Chief of Naval Operations
Submarine Themes: Denied Areas
The Submarine's ability to prepare and control the battlespace will be vital to successful 21st century naval warfare.
Numerous independent analytical studies conclude that 21st century naval warfare will be marked by the use of asymmetrical means to counter a U.S. Navy whose doctrine and force structure enable robust power projection ashore from the littorals1. Asymmetric warfare implies that potential adversaries will use easily acquired weapons systems that exploit perceived weaknesses in our doctrine or capabilities. In particular, the marriage of space based reconnaissance and precision strike weapons to build a robust area denial capability, will make non-stealthy platforms increasingly vulnerable to attack and destruction near the world’s littorals.
There are two key trends related to this combination of long-range reconnaissance and strike. First, sensors, including space based and airborne sensors, are increasingly able to detect and target objects at long range. Secondly, precision guided munitions, such as supersonic cruise missiles and tactical ballistic missiles (TBM), ensure much higher probabilities of a kill once a platform is detected. These two trends are likely to continue, with future cruise missiles and TBM becoming faster, stealthier, longer ranged and increasingly deadly against non-stealthy targets2. Both missile types are difficult to defeat defensively once launched. Moreover, a regional adversary could arm either missile type with chemical and biological weapons of mass destruction (WMD) to further complicate defensive measures.
An additional trend is the increasing proliferation and commercial access to technology formerly developed and deployed exclusively by major powers. A robust international arms market has made it possible for a regional power to acquire large numbers of relatively low-cost cruise missiles and tactical ballistic missiles for a modest investment3. Regional powers also have increasing access to commercial satellites capable of providing the necessary communication, command and control network as well as a detection capability that enables targeting ships at sea. The 24 September 1999 launch of the first commercial satellite with 1-meter resolution imaging capability denotes a new milestone in this trend of increased military utility of commercial space assets. Over the next ten years more than 30 commercial-or government-sponsored imaging satellites are planned for launch.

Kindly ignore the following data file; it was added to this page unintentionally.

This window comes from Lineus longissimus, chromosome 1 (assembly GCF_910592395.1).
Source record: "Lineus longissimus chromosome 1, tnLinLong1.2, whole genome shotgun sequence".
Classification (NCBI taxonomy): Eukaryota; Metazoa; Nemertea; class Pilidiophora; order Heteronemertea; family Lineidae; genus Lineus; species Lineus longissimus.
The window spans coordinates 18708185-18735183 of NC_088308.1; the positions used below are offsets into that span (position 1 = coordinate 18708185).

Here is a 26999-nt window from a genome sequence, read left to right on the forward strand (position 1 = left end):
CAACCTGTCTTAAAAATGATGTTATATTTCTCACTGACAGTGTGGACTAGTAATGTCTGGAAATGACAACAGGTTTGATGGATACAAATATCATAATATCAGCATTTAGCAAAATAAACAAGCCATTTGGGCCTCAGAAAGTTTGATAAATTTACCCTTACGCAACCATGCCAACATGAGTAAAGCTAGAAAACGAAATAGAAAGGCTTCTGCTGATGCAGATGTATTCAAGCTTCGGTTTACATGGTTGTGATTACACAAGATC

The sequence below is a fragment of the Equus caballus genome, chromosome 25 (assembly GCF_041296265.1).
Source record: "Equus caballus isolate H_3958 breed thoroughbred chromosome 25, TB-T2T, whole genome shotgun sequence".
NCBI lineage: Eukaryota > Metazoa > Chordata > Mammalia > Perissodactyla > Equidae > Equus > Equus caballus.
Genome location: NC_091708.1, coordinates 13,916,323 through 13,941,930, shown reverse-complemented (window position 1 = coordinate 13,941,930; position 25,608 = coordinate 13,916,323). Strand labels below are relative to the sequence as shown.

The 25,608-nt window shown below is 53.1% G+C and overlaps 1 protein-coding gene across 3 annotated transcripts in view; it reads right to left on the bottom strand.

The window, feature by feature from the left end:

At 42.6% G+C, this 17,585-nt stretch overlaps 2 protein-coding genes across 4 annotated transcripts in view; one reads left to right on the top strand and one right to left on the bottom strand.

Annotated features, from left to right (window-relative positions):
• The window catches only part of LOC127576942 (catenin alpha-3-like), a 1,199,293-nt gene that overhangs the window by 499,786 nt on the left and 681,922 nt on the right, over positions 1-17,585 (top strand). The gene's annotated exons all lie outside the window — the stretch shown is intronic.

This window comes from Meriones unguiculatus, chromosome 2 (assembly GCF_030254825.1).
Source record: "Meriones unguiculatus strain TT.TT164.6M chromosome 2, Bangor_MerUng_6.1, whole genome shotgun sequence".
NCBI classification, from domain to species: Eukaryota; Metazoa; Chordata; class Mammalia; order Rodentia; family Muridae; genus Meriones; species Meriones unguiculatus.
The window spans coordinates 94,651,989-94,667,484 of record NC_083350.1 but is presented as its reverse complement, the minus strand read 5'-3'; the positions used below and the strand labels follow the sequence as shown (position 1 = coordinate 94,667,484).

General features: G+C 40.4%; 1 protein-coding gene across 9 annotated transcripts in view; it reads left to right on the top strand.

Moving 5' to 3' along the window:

Regional powers and future peer competitors can acquire other powerful asymmetric means to build a credible anti-access or area denial capability and delay or reduce naval access to the littorals. These include submarines, mines and information warfare technology. Countries have access to these weapons systems today; all remain difficult to counter. All have the potential to delay or reduce our Navy's ability to project power from the sea.
The U.S. Navy must prepare for the ability of regional powers or peer competitors to construct a robust area denial capability. The submarine's ability to gain and sustain access by penetrating a denied area, independently, covertly, and for long duration, provides a unique tactical advantage over other assets in the Navy inventory. Virtually invulnerable to cruise and tactical ballistic missiles as well as weapons of mass destruction and information warfare, submarines provide U.S. operational commanders the critical tools they need to prepare and shape the battlespace to ensure the defeat of the advanced area denial threat. U.S. submarines operating undetected near the enemy coastline provide a complete picture of the undersea, surface and near shore environment and enemy force dispositions and preparations. The can carry out these missions for extended periods of time with virtually no logistic support requirements. In this role, submarines mitigate the risk and enable the effective employment of the full force of our naval power against the adversary. As such, submarines are an increasingly important element of our nation's military.